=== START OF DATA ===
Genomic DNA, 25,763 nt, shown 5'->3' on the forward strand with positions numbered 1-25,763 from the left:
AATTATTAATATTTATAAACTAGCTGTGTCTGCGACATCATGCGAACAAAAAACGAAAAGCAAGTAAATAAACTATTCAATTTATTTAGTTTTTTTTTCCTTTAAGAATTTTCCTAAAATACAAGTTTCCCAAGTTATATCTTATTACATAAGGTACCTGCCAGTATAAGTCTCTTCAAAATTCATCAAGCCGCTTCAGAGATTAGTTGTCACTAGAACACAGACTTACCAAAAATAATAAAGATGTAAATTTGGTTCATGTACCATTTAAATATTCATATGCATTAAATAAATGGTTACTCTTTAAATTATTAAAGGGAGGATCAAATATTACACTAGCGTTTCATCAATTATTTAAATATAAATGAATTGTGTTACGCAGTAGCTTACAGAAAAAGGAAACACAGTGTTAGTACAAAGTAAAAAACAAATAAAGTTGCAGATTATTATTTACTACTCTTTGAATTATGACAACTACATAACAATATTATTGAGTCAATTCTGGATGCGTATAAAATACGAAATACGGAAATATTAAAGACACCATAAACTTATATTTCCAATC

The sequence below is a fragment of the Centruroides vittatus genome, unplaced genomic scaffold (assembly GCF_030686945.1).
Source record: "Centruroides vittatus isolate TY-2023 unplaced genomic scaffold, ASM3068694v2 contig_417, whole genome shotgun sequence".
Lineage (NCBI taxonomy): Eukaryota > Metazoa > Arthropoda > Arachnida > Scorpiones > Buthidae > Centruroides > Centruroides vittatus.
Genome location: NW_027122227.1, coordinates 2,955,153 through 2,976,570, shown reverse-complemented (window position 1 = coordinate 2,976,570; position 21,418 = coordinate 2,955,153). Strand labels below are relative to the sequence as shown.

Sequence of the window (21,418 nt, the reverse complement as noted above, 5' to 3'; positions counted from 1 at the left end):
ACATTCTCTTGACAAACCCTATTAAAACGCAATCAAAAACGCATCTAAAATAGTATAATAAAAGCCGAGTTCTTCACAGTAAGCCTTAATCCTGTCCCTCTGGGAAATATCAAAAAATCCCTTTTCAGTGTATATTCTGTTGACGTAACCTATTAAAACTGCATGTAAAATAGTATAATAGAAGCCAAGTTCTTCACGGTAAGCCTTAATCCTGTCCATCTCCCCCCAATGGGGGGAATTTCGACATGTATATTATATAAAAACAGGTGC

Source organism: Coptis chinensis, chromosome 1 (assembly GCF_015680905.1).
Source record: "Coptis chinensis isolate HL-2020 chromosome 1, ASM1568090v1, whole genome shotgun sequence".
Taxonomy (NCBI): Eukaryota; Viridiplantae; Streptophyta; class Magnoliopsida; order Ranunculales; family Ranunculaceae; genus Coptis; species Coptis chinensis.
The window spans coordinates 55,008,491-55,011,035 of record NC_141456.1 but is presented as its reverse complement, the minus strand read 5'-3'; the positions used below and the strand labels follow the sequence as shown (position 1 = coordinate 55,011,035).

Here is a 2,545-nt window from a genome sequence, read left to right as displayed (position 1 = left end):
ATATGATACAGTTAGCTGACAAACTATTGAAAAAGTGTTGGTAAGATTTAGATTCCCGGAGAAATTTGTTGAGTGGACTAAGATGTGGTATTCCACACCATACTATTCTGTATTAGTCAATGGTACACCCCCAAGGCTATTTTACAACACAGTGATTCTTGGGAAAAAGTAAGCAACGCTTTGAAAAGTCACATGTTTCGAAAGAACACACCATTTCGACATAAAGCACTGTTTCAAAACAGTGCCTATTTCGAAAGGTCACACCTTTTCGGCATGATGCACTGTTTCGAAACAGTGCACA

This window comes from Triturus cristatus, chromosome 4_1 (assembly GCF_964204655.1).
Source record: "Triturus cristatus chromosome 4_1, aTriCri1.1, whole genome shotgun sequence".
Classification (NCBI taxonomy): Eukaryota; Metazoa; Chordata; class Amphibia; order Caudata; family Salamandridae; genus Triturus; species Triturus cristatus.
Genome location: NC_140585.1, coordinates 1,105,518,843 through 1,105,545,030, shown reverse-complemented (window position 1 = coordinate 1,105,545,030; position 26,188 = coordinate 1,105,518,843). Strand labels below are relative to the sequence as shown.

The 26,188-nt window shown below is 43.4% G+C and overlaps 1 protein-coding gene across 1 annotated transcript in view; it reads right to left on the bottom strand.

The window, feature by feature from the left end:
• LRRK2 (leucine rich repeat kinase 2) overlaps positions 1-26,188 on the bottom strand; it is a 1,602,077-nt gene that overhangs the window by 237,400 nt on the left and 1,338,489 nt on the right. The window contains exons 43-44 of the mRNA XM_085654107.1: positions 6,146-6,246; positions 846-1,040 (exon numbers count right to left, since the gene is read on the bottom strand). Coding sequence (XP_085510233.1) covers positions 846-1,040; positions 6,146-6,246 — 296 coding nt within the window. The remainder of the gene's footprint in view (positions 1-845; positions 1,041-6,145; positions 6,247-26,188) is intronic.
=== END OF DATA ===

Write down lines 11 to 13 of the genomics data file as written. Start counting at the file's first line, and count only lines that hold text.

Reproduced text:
Taxonomy (NCBI): Eukaryota; Viridiplantae; Streptophyta; class Magnoliopsida; order Ranunculales; family Ranunculaceae; genus Coptis; species Coptis chinensis.
The window spans coordinates 55,008,491-55,011,035 of record NC_141456.1 but is presented as its reverse complement, the minus strand read 5'-3'; the positions used below and the strand labels follow the sequence as shown (position 1 = coordinate 55,011,035).

Here is a 2,545-nt window from a genome sequence, read left to right as displayed (position 1 = left end):